A Florida man accused of groping a female passenger on a Southwest Airlines flight Sunday allegedly told authorities that the president of the U.S. "says it's OK" to grab women by their private parts, according to a criminal complaint.
Bruce Michael Alexander, 49, of Tampa, made his initial appearance in federal court Monday in Albuquerque, N.M., on a charge of abusive sexual contact. It was not immediately clear if he had an attorney.
Alexander was accused of grabbing a woman’s breast without their permission while on a flight from Houston to Albuquerque. The woman told authorities she fell asleep on the flight when “she felt her clothes move and touching of fingers on her right side at and around her ‘bra line,” according to a criminal complaint.
She believed the touching was an accident until 30 minutes later it happened again. The woman said she turned around and told the passenger sitting behind her to stop and asked the crew to change her seat. The woman described in details what the suspect’s hands looked like.
“She saw a hand that had thick fingers, were hairy and dirty fingernails,” the criminal complaint stated.
Alexander recalled in a written statement only that the woman in front of him had spoken to him and then changed seats. The criminal complaint stated that when Alexander was placed in handcuffs and taken in a vehicle, he stated, “the President of the United States says it’s OK to grab women by their private parts.”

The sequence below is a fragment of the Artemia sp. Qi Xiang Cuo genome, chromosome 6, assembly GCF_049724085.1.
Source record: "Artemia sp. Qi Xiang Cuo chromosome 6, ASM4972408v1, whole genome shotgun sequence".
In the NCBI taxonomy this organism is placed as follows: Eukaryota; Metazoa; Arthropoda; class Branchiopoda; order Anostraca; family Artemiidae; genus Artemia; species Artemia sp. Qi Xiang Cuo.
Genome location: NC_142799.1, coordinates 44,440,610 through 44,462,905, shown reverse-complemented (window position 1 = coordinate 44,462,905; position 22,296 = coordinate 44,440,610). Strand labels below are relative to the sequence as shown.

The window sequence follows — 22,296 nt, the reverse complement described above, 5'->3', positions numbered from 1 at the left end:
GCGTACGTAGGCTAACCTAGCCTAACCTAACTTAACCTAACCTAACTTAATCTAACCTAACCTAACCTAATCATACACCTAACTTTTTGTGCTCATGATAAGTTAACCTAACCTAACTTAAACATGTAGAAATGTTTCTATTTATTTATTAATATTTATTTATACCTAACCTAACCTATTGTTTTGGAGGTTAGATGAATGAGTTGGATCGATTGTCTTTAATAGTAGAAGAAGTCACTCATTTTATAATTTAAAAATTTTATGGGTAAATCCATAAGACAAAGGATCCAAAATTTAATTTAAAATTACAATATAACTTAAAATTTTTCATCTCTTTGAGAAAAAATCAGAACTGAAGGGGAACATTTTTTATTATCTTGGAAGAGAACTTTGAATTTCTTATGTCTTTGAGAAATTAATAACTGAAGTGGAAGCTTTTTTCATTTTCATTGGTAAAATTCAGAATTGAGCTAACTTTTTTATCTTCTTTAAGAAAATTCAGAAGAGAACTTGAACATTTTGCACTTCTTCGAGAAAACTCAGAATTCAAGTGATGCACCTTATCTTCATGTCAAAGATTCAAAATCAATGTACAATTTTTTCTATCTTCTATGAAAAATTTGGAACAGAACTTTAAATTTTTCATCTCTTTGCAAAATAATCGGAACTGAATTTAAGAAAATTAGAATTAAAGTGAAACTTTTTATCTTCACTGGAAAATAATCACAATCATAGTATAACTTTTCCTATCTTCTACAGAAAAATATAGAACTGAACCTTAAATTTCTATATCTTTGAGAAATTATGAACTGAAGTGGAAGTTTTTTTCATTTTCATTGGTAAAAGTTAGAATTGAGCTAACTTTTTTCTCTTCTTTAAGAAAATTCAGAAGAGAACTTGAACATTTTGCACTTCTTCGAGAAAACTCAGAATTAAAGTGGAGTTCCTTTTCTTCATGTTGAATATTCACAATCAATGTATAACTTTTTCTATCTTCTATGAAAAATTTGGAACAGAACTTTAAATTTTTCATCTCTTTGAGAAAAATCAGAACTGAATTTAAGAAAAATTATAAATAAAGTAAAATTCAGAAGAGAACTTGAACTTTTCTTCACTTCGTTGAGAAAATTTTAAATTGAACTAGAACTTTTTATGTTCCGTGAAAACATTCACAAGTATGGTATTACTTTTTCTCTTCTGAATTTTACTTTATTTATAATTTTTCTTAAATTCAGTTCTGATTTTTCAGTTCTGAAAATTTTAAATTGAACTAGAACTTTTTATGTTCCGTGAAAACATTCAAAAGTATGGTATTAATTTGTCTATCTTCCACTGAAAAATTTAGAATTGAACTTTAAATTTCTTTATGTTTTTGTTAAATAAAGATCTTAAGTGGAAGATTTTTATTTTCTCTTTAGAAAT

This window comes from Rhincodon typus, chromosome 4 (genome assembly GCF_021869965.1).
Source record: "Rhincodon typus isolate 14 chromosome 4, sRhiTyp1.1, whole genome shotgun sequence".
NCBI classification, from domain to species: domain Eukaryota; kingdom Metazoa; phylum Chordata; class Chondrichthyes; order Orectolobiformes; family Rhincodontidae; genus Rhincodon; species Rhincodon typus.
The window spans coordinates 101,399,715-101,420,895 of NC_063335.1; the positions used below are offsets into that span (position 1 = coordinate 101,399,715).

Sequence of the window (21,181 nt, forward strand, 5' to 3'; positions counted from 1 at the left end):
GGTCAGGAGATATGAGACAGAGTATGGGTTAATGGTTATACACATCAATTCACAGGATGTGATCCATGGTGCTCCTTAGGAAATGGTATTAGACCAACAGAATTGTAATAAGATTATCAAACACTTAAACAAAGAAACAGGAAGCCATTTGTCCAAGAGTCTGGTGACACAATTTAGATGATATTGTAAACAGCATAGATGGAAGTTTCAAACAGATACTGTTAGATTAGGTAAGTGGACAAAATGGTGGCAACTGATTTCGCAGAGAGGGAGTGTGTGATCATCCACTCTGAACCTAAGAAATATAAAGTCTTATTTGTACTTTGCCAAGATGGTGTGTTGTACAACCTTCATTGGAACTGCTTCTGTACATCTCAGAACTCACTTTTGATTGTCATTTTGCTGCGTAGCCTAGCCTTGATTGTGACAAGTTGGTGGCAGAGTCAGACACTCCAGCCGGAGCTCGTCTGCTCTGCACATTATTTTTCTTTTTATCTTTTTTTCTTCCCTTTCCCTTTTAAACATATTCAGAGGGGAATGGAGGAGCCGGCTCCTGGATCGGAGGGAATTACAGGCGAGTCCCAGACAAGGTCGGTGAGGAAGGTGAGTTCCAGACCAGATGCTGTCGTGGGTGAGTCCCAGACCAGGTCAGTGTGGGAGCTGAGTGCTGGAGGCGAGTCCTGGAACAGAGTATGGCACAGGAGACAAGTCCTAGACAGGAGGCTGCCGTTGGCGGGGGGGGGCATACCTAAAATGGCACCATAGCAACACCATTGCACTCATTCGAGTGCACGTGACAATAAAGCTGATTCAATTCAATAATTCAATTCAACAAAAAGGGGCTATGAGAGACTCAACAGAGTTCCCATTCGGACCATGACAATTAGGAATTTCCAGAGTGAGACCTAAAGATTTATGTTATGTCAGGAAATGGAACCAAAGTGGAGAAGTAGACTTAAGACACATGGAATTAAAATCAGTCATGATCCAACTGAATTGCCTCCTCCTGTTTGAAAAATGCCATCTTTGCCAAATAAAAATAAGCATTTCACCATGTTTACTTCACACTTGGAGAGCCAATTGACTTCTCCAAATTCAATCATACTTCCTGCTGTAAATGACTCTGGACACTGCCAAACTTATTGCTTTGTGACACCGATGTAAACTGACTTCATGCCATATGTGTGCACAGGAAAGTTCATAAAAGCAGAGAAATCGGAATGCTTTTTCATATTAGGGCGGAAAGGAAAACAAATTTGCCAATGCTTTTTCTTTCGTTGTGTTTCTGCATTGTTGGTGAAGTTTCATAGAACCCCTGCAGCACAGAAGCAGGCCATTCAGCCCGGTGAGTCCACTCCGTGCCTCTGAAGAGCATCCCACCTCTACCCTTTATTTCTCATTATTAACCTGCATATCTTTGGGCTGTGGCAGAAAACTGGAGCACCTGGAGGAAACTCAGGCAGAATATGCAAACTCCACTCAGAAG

Alexander was presumably referring to the “Access Hollywood” tape from 2005 that emerged during the 2016 presidential campaign. In the recording, Trump was heard talking about fame enabling him to grope women, a discussion he later apologized for and dismissed as "locker room" banter.
Alexander remains in custody pending a preliminary hearing and a detention hearing scheduled for Tuesday.
Southwest Airlines told Fox News in a statement, "Customer Service Supervisors and local law enforcement officers were requested to meet flight 5421 upon arrival in Albuquerque from Houston due to reports of a Customer’s alleged inappropriate behavior onboard."
The Associated Press contributed to this report.